This emphasis on trespass has roots in the Court’s precedents. As Justice Scalia notes, “our Fourth Amendment jurisprudence was tied to common-law trespass, at least until the latter half of the 20th century.” However, in recent years, the Court has analyzed virtually all Fourth Amendment cases under the “reasonable expectation of privacy” rubric first enunciated in Justice Harlan’s concurrence in Katz v. United States, 389 U. S. 347 (1967). The majority does not repudiate that test – indeed, it explicitly reaffirms that governmental conduct that intrudes upon such an expectation is a search – but finds that the trespass analysis survives Katz as an alternative way of establishing that officers are undertaking a search regulated by the Fourth Amendment. And because the majority resolves the case under the trespass analysis, it declines to reach the issue of whether GPS tracking is a search under the expectation of privacy analysis.
Justice Alito concurred in the judgment, and wrote an opinion joined by three other Justices. His opinion argues that the expectation of privacy analysis in Katz supplanted, rather than supplemented, the trespass approach to the Fourth Amendment. In support of this claim, the opinion quotes several excerpts from Katz and later cases to the effect that a physical trespass is neither necessary nor sufficient to establish a Fourth Amendment violation. Thus, Justice Alito views Justice Scalia’s emphasis on the law of trespass as archaic and unhelpful. Analyzing the matter exclusively under the expectation of privacy test, Justice Alito finds that the officers’ conduct amounted to a search essentially for the reasons given by the court of appeals: “[R]elatively short-term monitoring of a person’s movements on public streets accords with expectations of privacy that our society has recognized as reasonable. . . . But the use of longer term GPS monitoring in investigations of most offenses impinges on expectations of privacy.”
Justice Sotomayor joined Justice Scalia’s majority opinion, but wrote a separate concurrence that strikes me as very important. She agreed that the case was properly resolved under the trespass analysis. But she plainly indicated that she would also have found a Fourth Amendment search even absent a trespass. That is to say, she “agree[d] with Justice Alito that, at the very least, ‘longer term GPS monitoring in investigations of most offenses impinges on expectations of privacy.’” That’s significant because it means that there are five votes – Justice Sotomayor plus the four Justices who signed Justice Alito’s opinion – for the view that prolonged GPS tracking is a search even if it can be done without a trespass, for example, by concealing a tracking device inside an object and then convincing the suspect to accept the object into his vehicle, or perhaps by using a vehicle’s built-in GPS system. (Justice Sotomayor also suggested that even short-term GPS tracking might be a search, and that the Court should reconsider the doctrine that a suspect’s disclosure of information to a third party destroys his expectation of privacy in that information vis-à-vis the police, though no other Justice joined her in expressing those sentiments.)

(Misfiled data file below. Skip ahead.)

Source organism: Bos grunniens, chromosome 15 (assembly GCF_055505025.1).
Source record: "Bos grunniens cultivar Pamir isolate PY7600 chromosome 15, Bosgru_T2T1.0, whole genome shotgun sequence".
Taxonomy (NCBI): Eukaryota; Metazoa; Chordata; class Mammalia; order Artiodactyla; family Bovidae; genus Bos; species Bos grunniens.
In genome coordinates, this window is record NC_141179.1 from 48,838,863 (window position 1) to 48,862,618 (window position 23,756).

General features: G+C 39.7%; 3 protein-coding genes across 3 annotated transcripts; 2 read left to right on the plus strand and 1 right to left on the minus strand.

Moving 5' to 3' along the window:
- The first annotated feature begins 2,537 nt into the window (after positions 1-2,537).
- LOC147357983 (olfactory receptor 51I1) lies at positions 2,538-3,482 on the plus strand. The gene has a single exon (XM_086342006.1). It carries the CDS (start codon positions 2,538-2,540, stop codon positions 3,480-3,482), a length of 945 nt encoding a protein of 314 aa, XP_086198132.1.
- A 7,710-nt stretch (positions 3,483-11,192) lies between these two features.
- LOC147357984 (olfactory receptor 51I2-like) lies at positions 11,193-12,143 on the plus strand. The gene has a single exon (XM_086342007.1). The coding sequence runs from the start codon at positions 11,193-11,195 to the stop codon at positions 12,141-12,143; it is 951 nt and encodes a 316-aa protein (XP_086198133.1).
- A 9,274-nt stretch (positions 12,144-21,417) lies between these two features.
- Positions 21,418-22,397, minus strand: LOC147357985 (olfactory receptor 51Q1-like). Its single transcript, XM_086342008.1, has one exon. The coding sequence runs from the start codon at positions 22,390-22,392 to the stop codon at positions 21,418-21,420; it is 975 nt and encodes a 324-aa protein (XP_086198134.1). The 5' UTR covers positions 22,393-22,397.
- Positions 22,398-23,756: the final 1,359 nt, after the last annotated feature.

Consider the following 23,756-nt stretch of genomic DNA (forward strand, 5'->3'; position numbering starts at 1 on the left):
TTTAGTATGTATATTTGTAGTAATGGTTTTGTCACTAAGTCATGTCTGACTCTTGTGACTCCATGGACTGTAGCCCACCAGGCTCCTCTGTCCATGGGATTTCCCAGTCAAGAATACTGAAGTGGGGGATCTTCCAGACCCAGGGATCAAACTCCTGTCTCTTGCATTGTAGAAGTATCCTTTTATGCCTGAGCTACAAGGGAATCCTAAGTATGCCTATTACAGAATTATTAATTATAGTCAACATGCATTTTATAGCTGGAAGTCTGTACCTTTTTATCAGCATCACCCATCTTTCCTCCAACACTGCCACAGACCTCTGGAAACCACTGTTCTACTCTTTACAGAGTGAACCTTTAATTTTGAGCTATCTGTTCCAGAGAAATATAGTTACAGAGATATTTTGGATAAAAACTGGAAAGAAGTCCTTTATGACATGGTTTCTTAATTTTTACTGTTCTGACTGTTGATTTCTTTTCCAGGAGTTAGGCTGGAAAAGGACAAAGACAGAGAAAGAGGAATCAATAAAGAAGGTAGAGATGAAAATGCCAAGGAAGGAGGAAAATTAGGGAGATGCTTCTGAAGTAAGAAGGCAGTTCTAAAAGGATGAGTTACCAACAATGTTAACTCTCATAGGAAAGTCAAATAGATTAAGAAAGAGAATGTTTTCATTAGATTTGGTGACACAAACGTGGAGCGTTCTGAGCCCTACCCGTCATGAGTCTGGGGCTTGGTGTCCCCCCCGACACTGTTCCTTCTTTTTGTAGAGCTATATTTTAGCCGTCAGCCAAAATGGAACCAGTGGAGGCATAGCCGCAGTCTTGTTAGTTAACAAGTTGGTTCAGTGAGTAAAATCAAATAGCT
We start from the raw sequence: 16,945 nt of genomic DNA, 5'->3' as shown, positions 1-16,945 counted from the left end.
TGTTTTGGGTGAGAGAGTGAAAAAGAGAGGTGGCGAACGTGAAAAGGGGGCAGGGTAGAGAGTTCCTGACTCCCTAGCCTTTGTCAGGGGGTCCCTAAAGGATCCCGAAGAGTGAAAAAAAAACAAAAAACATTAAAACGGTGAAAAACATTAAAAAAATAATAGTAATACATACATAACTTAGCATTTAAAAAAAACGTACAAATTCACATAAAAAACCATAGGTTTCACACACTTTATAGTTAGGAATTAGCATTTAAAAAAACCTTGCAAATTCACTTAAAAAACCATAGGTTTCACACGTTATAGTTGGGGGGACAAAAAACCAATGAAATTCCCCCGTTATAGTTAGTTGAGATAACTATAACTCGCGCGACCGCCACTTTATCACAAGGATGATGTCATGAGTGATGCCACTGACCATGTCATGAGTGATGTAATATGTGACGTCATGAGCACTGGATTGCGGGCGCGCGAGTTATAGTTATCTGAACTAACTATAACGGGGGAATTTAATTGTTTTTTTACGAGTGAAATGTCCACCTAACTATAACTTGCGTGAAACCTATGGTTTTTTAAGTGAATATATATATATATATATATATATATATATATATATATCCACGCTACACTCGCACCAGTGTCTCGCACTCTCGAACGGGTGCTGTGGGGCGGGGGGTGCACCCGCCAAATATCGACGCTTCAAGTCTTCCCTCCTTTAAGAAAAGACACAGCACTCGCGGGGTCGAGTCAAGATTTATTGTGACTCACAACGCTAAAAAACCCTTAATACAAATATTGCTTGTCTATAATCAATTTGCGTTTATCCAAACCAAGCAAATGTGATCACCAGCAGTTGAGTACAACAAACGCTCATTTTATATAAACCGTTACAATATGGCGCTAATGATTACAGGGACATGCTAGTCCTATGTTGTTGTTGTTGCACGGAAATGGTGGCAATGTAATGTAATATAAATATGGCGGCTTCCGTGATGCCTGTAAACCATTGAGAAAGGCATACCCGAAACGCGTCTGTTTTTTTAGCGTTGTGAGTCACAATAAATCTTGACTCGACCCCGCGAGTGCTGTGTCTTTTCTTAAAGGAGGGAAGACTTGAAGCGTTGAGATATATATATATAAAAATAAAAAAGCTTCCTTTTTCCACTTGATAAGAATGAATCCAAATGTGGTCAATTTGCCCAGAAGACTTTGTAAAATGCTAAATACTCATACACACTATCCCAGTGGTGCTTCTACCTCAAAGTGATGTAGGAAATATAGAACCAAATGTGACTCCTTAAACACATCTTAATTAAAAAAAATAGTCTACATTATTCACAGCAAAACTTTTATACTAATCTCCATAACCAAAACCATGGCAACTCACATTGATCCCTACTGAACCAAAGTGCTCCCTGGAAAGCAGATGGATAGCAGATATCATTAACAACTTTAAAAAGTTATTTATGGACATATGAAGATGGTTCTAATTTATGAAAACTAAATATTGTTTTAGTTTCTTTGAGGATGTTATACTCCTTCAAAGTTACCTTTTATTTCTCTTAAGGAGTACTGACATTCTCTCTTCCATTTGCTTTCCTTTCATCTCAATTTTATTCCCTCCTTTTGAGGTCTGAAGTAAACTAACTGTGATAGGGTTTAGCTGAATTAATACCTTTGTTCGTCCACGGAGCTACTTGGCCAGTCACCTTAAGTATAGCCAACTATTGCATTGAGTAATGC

Newspaper coverage of the case is here. Orin Kerr, a leading scholar in this area whose article was cited by both the majority and the principal concurrence, has been posting like crazy at the Volokh Conspiracy. Rather than link to his many posts individually, I’ll just link to the front page of the blog and you can scroll through. I may have more thoughts about this case later, and if so I will do a follow-up post. Stay tuned.
I’ve had several questions lately about the authority of law enforcement to track a suspect by obtaining information about contacts between the suspect’s cellular telephone and cellular towers. I’m also going to be teaching about some related issues in the near future. So I’ve prepared a short summary of the law in this area, which I’m making available here as a PDF. I’ve watermarked the document “draft” because I reserve the right to tinker with it some more, so if you read it and have comments, criticisms, or suggestions, please let me know. That said, I believe the summary is accurate as is. I hope it’s helpful.